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The Furniture: A Scenery Buffet for the Battling Burtons

Editor's Note: "The Furniture" is our weekly series on Production Design. We strongly suggest going forward that you click on the images to see them in their more detailed large glory. Many older films were of course designed for giant screens, not thinking of their eventual home as phones or small TV set. 

by Daniel Walber

 Franco Zeffirelli is not a man of subtle tastes. When he’s lucky, his opulent excesses achieve camp status. But when he’s not, it rolls over the audience like an 18-wheeler full of circus elephants. This has generally been the rule for his theatrical productions, some of which have nonetheless become war horse mainstays at major opera companies.

And so it may come as something of a surprise that the director’s overzealous artistic passion actually works quite brilliantly in his film version of The Taming of the Shrew, which opened 50 years ago this week. It turns out that his style is perfect for the frenetic madness of William Shakespeare’s screamiest comedy, heightened to a fever pitch by the deafening roars of Elizabeth Taylor and Richard Burton.

The setting is Renaissance Padua, introduced by way of a delightfully pastoral matte painting. Not content simply with a city in the rain, Zeffirelli showcases a rainbow. Two-dimensional sheep mingle with their three-dimensional, breathing brethren...

Lucentio (Michael York, in his film debut) arrives in the midst of a boisterous graduation festival. The tiny streets fill with crowds of brightly dressed youths and enormous puppets, a procession that launches the opening credits.


Lucentio falls for Bianca (Natasha Pyne), but she cannot marry before her elder sister Katharina (Taylor). And so a flamboyant and willing hero is recruited to woo her, the lusty charlatan Petruchio (Burton). He, Lucentio and all of their rivals descend upon their ostentatious Renaissance palazzo.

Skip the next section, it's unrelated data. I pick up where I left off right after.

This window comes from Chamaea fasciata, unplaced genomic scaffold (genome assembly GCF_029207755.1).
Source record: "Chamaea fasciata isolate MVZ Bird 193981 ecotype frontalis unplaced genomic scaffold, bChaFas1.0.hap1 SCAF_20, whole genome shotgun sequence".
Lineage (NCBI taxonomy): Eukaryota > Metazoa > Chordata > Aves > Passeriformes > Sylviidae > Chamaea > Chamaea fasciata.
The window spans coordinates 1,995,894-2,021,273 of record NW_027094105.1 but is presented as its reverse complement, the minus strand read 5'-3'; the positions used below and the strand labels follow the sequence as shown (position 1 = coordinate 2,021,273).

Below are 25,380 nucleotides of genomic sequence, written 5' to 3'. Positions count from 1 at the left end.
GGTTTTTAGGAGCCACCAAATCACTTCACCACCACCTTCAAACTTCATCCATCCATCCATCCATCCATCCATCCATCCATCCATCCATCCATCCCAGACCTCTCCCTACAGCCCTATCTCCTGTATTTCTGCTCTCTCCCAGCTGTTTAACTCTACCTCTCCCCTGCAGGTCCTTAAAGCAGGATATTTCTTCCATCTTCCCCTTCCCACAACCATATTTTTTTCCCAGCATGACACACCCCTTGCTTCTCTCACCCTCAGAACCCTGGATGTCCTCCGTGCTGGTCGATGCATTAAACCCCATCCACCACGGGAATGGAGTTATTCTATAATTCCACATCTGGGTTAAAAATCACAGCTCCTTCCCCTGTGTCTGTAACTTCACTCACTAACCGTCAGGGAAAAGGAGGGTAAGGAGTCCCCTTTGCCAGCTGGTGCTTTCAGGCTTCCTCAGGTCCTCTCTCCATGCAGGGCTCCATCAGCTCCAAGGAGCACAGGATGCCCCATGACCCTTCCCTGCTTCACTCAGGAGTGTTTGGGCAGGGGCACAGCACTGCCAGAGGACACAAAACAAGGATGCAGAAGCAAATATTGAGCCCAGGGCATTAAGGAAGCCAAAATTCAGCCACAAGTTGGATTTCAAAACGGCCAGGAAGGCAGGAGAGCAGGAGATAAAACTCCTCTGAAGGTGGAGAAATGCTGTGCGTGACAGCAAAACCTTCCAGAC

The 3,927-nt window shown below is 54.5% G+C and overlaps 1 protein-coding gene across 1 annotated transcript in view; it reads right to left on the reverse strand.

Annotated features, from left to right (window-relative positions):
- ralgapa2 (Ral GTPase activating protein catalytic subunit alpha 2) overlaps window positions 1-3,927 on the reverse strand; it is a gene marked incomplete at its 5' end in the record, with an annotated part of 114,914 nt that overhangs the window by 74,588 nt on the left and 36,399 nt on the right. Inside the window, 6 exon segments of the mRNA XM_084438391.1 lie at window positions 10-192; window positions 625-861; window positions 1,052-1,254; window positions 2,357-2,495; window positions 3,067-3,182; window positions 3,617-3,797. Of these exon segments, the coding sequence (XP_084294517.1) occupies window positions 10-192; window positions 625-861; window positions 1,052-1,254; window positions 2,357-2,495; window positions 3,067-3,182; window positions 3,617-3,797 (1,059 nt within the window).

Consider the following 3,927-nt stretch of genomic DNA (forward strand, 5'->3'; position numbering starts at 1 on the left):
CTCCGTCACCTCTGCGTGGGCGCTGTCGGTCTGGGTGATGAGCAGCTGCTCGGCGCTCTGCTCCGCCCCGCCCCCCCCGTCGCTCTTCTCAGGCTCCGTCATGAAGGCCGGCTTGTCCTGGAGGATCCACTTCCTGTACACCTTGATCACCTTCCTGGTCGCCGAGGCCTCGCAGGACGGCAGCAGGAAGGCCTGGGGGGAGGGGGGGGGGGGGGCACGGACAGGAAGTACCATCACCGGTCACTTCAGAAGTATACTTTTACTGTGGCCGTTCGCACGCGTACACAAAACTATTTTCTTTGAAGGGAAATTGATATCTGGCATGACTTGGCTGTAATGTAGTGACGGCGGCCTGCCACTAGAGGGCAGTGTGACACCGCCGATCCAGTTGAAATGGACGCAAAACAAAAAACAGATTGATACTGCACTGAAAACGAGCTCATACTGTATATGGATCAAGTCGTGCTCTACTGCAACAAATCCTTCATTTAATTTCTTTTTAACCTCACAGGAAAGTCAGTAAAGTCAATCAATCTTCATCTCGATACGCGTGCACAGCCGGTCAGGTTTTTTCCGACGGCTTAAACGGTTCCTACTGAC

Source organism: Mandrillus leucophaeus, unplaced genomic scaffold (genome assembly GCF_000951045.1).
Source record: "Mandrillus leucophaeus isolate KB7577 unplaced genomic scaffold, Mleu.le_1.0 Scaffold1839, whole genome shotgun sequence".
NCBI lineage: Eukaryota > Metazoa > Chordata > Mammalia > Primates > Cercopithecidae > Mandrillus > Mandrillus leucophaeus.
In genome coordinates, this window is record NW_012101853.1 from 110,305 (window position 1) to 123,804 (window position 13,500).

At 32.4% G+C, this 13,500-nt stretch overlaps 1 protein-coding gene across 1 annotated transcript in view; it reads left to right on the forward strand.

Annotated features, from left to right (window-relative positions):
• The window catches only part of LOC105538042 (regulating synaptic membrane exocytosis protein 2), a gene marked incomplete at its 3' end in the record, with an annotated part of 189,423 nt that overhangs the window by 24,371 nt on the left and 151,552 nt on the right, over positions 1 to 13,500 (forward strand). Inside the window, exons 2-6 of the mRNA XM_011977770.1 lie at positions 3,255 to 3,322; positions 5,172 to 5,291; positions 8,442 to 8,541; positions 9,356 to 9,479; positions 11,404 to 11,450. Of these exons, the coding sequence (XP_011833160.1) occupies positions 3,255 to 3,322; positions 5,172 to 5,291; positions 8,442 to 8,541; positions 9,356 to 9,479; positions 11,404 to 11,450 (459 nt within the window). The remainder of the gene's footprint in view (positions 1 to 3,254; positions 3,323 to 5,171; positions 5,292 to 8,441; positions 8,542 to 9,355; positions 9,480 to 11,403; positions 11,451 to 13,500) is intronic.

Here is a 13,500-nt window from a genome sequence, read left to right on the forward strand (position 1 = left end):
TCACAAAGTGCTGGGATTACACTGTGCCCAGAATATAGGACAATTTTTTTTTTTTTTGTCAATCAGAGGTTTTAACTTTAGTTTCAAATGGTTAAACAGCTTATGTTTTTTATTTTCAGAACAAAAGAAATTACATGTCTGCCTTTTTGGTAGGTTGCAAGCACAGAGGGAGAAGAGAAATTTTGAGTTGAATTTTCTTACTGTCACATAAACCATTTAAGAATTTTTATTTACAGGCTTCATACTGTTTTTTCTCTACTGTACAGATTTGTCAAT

The interior sports tapestries and stained glass, ornate lanterns and walls of vibrant Italian marble. Every available inch is filled with the work of Oscar-nominated production designer Lorenzo Mongiardino, art directors Giuseppe Mariani and Elven Webb, and set decorators Luigi Gervasi and Dario Simoni.

Or, rather, every inch that hasn’t already been claimed by the equally extravagant work of Oscar-nominated costume designers Danilo Donati and Irene Sharaff. The clothes complement the shapes and colors of the sets. Here, Burton’s ensemble echoes the garish dresser behind him.

Zeffirelli has often used extras and their costumes as part of his grand backdrops, and The Taming of the Shrew is no different. The piazza outside, a set that includes a fountain and a church, is an ideal place for this. All of Padua seems to turn out for Katharina and Petruchio’s wedding, filling the square nearly to capacity.

(But don’t let the size of the crowd distract you too much from the frescoes painted on the buildings themselves.)

please do click to see the details

(But don’t let the size of the crowd distract you too much from the frescoes painted on the buildings themselves.)